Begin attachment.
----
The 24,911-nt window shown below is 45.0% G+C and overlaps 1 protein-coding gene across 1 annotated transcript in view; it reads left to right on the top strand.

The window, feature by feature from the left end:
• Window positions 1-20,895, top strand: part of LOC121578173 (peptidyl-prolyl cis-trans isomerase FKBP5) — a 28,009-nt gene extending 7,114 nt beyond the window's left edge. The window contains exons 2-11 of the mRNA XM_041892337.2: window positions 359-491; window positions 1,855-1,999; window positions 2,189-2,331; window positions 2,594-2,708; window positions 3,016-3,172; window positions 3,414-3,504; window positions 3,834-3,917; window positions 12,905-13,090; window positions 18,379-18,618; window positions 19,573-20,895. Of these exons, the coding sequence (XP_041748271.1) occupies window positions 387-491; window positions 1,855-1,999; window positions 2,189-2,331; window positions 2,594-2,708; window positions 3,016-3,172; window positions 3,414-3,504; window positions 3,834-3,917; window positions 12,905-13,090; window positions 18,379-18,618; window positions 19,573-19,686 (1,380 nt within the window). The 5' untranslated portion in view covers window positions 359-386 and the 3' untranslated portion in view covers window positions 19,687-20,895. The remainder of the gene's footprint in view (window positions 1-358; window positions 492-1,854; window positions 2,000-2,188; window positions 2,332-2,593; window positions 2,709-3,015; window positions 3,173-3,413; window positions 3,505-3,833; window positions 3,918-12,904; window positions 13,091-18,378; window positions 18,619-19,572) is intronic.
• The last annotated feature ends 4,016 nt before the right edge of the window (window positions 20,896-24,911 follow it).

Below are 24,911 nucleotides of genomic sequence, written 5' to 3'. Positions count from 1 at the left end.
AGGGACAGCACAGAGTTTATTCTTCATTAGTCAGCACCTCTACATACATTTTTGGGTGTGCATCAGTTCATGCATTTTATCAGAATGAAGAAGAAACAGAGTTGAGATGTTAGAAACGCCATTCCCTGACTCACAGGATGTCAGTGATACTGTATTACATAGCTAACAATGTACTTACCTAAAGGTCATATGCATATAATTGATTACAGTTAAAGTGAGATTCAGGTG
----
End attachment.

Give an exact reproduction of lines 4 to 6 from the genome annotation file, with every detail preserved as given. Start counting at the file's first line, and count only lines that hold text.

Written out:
• The last annotated feature ends 4,016 nt before the right edge of the window (window positions 20,896-24,911 follow it).

Below are 24,911 nucleotides of genomic sequence, written 5' to 3'. Positions count from 1 at the left end.
AGGGACAGCACAGAGTTTATTCTTCATTAGTCAGCACCTCTACATACATTTTTGGGTGTGCATCAGTTCATGCATTTTATCAGAATGAAGAAGAAACAGAGTTGAGATGTTAGAAACGCCATTCCCTGACTCACAGGATGTCAGTGATACTGTATTACATAGCTAACAATGTACTTACCTAAAGGTCATATGCATATAATTGATTACAGTTAAAGTGAGATTCAGGTG